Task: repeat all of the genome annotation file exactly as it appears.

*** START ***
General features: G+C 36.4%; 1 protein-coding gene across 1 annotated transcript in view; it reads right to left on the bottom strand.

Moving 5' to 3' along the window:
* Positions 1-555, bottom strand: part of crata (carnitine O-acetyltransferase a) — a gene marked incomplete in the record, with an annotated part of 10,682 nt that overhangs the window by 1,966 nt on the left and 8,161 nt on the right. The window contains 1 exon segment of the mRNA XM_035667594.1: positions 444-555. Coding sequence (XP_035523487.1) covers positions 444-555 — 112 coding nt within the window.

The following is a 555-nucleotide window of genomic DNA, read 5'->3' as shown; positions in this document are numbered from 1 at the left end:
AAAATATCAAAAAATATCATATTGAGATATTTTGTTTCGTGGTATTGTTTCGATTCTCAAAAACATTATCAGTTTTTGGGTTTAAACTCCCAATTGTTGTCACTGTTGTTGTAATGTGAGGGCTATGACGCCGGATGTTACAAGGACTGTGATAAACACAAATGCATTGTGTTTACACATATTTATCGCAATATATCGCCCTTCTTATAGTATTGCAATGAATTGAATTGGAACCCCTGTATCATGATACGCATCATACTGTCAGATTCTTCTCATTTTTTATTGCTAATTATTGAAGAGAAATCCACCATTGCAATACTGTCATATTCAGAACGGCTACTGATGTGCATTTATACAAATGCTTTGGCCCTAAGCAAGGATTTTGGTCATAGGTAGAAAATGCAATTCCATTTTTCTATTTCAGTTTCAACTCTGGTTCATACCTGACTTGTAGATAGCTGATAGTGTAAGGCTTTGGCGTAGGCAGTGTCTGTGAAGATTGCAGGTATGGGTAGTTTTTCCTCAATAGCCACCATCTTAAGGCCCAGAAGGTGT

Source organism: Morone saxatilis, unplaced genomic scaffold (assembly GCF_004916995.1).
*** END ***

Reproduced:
General features: G+C 36.4%; 1 protein-coding gene across 1 annotated transcript in view; it reads right to left on the bottom strand.

Moving 5' to 3' along the window:
* Positions 1-555, bottom strand: part of crata (carnitine O-acetyltransferase a) — a gene marked incomplete in the record, with an annotated part of 10,682 nt that overhangs the window by 1,966 nt on the left and 8,161 nt on the right. The window contains 1 exon segment of the mRNA XM_035667594.1: positions 444-555. Coding sequence (XP_035523487.1) covers positions 444-555 — 112 coding nt within the window.

The following is a 555-nucleotide window of genomic DNA, read 5'->3' as shown; positions in this document are numbered from 1 at the left end:
AAAATATCAAAAAATATCATATTGAGATATTTTGTTTCGTGGTATTGTTTCGATTCTCAAAAACATTATCAGTTTTTGGGTTTAAACTCCCAATTGTTGTCACTGTTGTTGTAATGTGAGGGCTATGACGCCGGATGTTACAAGGACTGTGATAAACACAAATGCATTGTGTTTACACATATTTATCGCAATATATCGCCCTTCTTATAGTATTGCAATGAATTGAATTGGAACCCCTGTATCATGATACGCATCATACTGTCAGATTCTTCTCATTTTTTATTGCTAATTATTGAAGAGAAATCCACCATTGCAATACTGTCATATTCAGAACGGCTACTGATGTGCATTTATACAAATGCTTTGGCCCTAAGCAAGGATTTTGGTCATAGGTAGAAAATGCAATTCCATTTTTCTATTTCAGTTTCAACTCTGGTTCATACCTGACTTGTAGATAGCTGATAGTGTAAGGCTTTGGCGTAGGCAGTGTCTGTGAAGATTGCAGGTATGGGTAGTTTTTCCTCAATAGCCACCATCTTAAGGCCCAGAAGGTGT

Source organism: Morone saxatilis, unplaced genomic scaffold (assembly GCF_004916995.1).